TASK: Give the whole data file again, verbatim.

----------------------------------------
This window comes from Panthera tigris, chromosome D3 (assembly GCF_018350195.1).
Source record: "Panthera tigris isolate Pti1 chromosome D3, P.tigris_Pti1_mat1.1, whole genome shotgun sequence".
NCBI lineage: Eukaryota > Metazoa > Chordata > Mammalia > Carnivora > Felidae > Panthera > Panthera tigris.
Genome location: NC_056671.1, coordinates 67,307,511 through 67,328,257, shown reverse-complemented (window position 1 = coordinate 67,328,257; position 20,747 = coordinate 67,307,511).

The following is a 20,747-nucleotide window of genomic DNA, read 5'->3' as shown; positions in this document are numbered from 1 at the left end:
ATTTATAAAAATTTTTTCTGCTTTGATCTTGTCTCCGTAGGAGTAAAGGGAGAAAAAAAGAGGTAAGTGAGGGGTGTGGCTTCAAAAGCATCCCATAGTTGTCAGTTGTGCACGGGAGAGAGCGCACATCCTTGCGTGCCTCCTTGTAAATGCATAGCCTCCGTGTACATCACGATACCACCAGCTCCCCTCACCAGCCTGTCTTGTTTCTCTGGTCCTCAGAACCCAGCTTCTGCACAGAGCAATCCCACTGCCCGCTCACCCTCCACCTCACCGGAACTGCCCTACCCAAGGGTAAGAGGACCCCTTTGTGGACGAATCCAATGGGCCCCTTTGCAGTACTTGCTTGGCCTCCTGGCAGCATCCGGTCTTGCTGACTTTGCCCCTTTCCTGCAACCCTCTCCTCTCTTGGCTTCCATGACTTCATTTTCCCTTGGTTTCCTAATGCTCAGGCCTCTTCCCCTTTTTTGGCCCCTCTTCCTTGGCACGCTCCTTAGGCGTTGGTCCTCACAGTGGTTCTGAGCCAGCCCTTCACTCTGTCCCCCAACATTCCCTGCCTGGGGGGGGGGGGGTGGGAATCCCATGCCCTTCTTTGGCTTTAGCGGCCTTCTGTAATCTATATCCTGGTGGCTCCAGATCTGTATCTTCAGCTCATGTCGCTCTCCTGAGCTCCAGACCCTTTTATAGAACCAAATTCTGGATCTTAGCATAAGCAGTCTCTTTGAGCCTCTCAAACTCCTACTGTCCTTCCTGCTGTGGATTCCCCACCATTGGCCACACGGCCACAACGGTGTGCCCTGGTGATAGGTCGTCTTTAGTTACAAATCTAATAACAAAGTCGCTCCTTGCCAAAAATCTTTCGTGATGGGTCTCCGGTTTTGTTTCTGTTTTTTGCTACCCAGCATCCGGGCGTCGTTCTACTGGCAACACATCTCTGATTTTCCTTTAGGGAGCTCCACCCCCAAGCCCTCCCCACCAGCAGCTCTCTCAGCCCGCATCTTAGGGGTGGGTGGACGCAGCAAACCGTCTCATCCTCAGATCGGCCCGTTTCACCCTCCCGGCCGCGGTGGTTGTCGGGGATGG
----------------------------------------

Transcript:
This window comes from Panthera tigris, chromosome D3 (assembly GCF_018350195.1).
Source record: "Panthera tigris isolate Pti1 chromosome D3, P.tigris_Pti1_mat1.1, whole genome shotgun sequence".
NCBI lineage: Eukaryota > Metazoa > Chordata > Mammalia > Carnivora > Felidae > Panthera > Panthera tigris.
Genome location: NC_056671.1, coordinates 67,307,511 through 67,328,257, shown reverse-complemented (window position 1 = coordinate 67,328,257; position 20,747 = coordinate 67,307,511).

The following is a 20,747-nucleotide window of genomic DNA, read 5'->3' as shown; positions in this document are numbered from 1 at the left end:
ATTTATAAAAATTTTTTCTGCTTTGATCTTGTCTCCGTAGGAGTAAAGGGAGAAAAAAAGAGGTAAGTGAGGGGTGTGGCTTCAAAAGCATCCCATAGTTGTCAGTTGTGCACGGGAGAGAGCGCACATCCTTGCGTGCCTCCTTGTAAATGCATAGCCTCCGTGTACATCACGATACCACCAGCTCCCCTCACCAGCCTGTCTTGTTTCTCTGGTCCTCAGAACCCAGCTTCTGCACAGAGCAATCCCACTGCCCGCTCACCCTCCACCTCACCGGAACTGCCCTACCCAAGGGTAAGAGGACCCCTTTGTGGACGAATCCAATGGGCCCCTTTGCAGTACTTGCTTGGCCTCCTGGCAGCATCCGGTCTTGCTGACTTTGCCCCTTTCCTGCAACCCTCTCCTCTCTTGGCTTCCATGACTTCATTTTCCCTTGGTTTCCTAATGCTCAGGCCTCTTCCCCTTTTTTGGCCCCTCTTCCTTGGCACGCTCCTTAGGCGTTGGTCCTCACAGTGGTTCTGAGCCAGCCCTTCACTCTGTCCCCCAACATTCCCTGCCTGGGGGGGGGGGGGTGGGAATCCCATGCCCTTCTTTGGCTTTAGCGGCCTTCTGTAATCTATATCCTGGTGGCTCCAGATCTGTATCTTCAGCTCATGTCGCTCTCCTGAGCTCCAGACCCTTTTATAGAACCAAATTCTGGATCTTAGCATAAGCAGTCTCTTTGAGCCTCTCAAACTCCTACTGTCCTTCCTGCTGTGGATTCCCCACCATTGGCCACACGGCCACAACGGTGTGCCCTGGTGATAGGTCGTCTTTAGTTACAAATCTAATAACAAAGTCGCTCCTTGCCAAAAATCTTTCGTGATGGGTCTCCGGTTTTGTTTCTGTTTTTTGCTACCCAGCATCCGGGCGTCGTTCTACTGGCAACACATCTCTGATTTTCCTTTAGGGAGCTCCACCCCCAAGCCCTCCCCACCAGCAGCTCTCTCAGCCCGCATCTTAGGGGTGGGTGGACGCAGCAAACCGTCTCATCCTCAGATCGGCCCGTTTCACCCTCCCGGCCGCGGTGGTTGTCGGGGATGG